I’m a journalist, travel writer, editor and copywriter based in Melbourne, Australia. I write pacy travel features, edit edifying websites and fashion flamboyant copy. My articles and photographs have appeared in publications worldwide, from inflight to interior design: I’ve visited every continent, and have lived in three. Want to work together? Drop me a line… 

Follow

 

State of the nation: Jimmy Rees’s Australia

What saved you during Australia’s lockdowns? Was it cake? Boxes of wine or chocolates? Netflix, or perhaps it was Jimmy Rees.

The Melbourne-based comedian found himself unemployed at the beginning of the pandemic, and in his own words, just started mucking around with videos that he posted on social media – see media www.jimmyrees.com.au And he went viral.

In parodying states and territories’ stances on such issues as border closures, mask-wearing and the convoluted rules around daily exercise and social interaction (“yes, you can book a restaurant for 20 people. No, you can’t have 20 people over to your home for a dinner party”) he revealed much about Australia and Australians.

I’m a fan – I’ve been a fan since I watched him as a children’s TV presenter (yes, I may have potty-trained my daughter while watching him play Jimmy Giggle to a stuffed owl). So I leapt at the opportunity to interview him for this travel feature in the Sydney Morning Herald and The Age newspapers’ Traveller section, where we asked him to cast his laser eye over the states and territories.

You can click here to read this cover story, where I play straight woman to Jimmy’s wild  wanderings, as he covers bogans, wild animals, closed rooftop bars and the Flannelette Curtain (it’s in Tassie, if you’re interested…)

Ah, the Gold Coast. The weather, the beaches, the cruisy lifestyle. Everyone’s got a sports car, and there’s lots of bling. It’s flashy and it’s full of cashed-up bogans. (Actually, I don’t think you really need to say there are bogans in Queensland. It’s like a silent “k”). But Queenslanders are like, ‘yeah, we know, and it’s fine. But we have the best weather, so where would you rather be?’ Well, perhaps not Brisbane. You fly into it and then realise it really doesn’t have a beach and you ask yourself ‘Why did I come to Brisbane? I should have just gone to the Goldie or the Sunshine Coast to be with all of the cashed-up bogans’.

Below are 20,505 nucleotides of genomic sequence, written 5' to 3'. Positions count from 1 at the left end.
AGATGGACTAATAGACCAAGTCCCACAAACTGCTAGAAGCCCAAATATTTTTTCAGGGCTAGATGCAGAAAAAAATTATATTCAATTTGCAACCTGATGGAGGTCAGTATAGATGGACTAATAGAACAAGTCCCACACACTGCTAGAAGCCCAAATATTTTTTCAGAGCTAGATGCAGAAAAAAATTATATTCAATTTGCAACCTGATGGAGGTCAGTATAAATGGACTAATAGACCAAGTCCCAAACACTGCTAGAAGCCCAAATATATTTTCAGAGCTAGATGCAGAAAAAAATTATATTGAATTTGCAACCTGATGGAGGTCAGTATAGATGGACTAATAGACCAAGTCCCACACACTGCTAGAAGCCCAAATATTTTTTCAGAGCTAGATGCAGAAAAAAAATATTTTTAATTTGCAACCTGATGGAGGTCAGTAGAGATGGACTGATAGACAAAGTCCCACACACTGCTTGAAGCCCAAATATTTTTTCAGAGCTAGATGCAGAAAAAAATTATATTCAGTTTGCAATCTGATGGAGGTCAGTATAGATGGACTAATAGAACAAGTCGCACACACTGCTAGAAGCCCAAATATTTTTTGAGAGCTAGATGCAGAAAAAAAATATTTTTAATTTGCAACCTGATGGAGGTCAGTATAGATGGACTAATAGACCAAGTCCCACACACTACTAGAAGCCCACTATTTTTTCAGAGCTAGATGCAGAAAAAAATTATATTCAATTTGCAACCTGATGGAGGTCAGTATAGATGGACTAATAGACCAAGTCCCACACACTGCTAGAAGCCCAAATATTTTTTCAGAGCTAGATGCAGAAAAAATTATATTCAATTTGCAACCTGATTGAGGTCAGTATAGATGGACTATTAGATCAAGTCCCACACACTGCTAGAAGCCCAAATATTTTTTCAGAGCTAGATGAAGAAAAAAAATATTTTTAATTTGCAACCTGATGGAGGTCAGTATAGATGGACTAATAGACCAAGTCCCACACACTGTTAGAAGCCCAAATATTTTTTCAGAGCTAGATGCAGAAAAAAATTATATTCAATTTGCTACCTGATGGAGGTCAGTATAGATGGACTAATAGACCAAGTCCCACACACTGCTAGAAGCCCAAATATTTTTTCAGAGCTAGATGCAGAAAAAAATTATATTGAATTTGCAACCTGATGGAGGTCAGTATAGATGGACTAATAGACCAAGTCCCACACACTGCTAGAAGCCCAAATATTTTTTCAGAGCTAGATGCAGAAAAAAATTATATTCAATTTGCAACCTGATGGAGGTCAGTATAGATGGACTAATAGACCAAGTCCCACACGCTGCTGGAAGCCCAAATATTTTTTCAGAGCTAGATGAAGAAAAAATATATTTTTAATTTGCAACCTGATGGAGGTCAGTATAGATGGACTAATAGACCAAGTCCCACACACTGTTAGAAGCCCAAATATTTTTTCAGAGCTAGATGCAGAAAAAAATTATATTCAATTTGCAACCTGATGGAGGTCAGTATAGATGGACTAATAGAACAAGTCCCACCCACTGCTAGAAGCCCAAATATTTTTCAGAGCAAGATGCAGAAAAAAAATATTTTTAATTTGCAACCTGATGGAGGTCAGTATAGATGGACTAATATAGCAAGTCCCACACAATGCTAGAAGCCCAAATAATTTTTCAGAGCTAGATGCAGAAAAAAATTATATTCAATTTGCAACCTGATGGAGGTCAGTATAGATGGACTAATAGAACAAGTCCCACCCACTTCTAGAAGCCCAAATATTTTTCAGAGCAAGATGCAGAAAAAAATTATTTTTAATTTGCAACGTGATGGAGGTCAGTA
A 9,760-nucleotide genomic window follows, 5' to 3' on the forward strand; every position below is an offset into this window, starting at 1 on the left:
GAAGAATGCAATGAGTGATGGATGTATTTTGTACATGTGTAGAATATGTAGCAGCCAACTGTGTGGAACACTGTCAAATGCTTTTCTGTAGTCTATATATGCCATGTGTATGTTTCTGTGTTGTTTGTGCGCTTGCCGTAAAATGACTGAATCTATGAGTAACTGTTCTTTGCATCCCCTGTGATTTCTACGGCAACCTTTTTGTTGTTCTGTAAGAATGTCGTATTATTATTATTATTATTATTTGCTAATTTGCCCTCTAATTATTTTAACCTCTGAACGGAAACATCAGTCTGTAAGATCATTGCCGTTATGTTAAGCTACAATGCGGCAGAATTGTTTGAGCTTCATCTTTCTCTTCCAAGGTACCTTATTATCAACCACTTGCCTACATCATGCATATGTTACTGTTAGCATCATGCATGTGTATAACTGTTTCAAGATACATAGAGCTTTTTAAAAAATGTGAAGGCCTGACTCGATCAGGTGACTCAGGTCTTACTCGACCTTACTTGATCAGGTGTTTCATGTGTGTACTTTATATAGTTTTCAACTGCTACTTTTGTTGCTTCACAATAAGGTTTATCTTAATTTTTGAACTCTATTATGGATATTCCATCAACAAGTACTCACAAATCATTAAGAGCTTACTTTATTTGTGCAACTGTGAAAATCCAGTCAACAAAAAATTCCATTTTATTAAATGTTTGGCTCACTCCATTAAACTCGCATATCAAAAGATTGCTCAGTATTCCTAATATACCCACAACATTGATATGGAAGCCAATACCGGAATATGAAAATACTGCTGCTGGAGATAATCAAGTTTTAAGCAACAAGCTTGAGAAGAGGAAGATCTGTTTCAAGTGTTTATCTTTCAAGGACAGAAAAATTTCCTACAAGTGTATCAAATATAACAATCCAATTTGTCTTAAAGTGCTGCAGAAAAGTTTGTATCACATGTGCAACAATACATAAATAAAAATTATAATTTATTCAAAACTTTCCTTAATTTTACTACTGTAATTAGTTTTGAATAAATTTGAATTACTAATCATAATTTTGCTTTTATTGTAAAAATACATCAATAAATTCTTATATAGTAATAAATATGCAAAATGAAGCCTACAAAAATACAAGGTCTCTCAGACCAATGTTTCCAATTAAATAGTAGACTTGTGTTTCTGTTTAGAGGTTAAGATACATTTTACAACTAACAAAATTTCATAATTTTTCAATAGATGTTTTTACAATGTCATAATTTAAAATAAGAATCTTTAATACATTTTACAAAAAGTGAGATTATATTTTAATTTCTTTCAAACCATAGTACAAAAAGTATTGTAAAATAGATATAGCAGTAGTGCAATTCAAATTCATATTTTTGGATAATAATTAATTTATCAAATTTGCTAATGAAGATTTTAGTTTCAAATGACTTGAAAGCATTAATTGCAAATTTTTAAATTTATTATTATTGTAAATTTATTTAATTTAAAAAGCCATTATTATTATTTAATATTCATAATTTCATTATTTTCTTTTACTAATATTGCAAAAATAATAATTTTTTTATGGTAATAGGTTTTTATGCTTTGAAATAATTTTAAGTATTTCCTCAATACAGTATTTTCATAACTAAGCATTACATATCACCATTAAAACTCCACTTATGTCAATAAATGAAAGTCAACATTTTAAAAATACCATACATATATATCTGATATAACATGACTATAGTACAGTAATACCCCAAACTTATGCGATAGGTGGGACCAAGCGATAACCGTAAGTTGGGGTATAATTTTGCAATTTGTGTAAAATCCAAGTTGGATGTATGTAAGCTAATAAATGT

Enjoy our wander through the Lucky Country!


In the pink: nine of Australia’s best pink lakes

What’s hot right now? Pink gin. Pink salt. Pink hair. Pink lakes. Yep, pink lakes, of which Australia has plenty.

From champagne to candy, with rose and bubblegum in between, is it any wonder we love them? The natural phenomenon occurs only with the right balance of salt, sun and some hardworking micro-organisms.

In this piece, I rounded up nine lovely pink lakes around Australia with the hottest hues, for your pink perusal. Some, like the pink lake that occasionally lives beneath Melbourne’s Westgate Bridge, are easy to find. Others, such as Western Australia’s Lake Hillier, are our most iconic, but also the hardest to reach.

Click here to read my story in Traveller about nine of Australia’s best pink lakes.


Luxury lounging on the mighty Murray River, South Australia

‘Silver linings’ is a phrase that’s getting a good airing during this pandemic, and the silver lining for the travel industry is our eagerness to explore our own country. Take, for instance, the multitude of villages and historic towns that line our beautiful Murray River. Renmark is a case in point, with its history of paddleboats and fortified wines (surely a match made in heaven?)

Just outside Renmark, in the village of Paringa, The Frames is a luxury property comprising three completely private suites that all look out onto the slow-moving Murray. Watch the waterway from the spa, on the balcony or, one of the suites, even from bed.

I absolutely recommend a visit to the 23rd Street Distillery for a little libation, and a cruise through the backwaters of the Murray River to spy wallabies and emus, kingfishers and goannas going about life in the riverlands.

To read my review in the Good Weekend magazine, click here.

The Frames

7 Panorama Court, Paringa; (08) 8595 7217; theframesluxuryaccommodation.com.au


Budget isles: cheap stays on Australia’s islands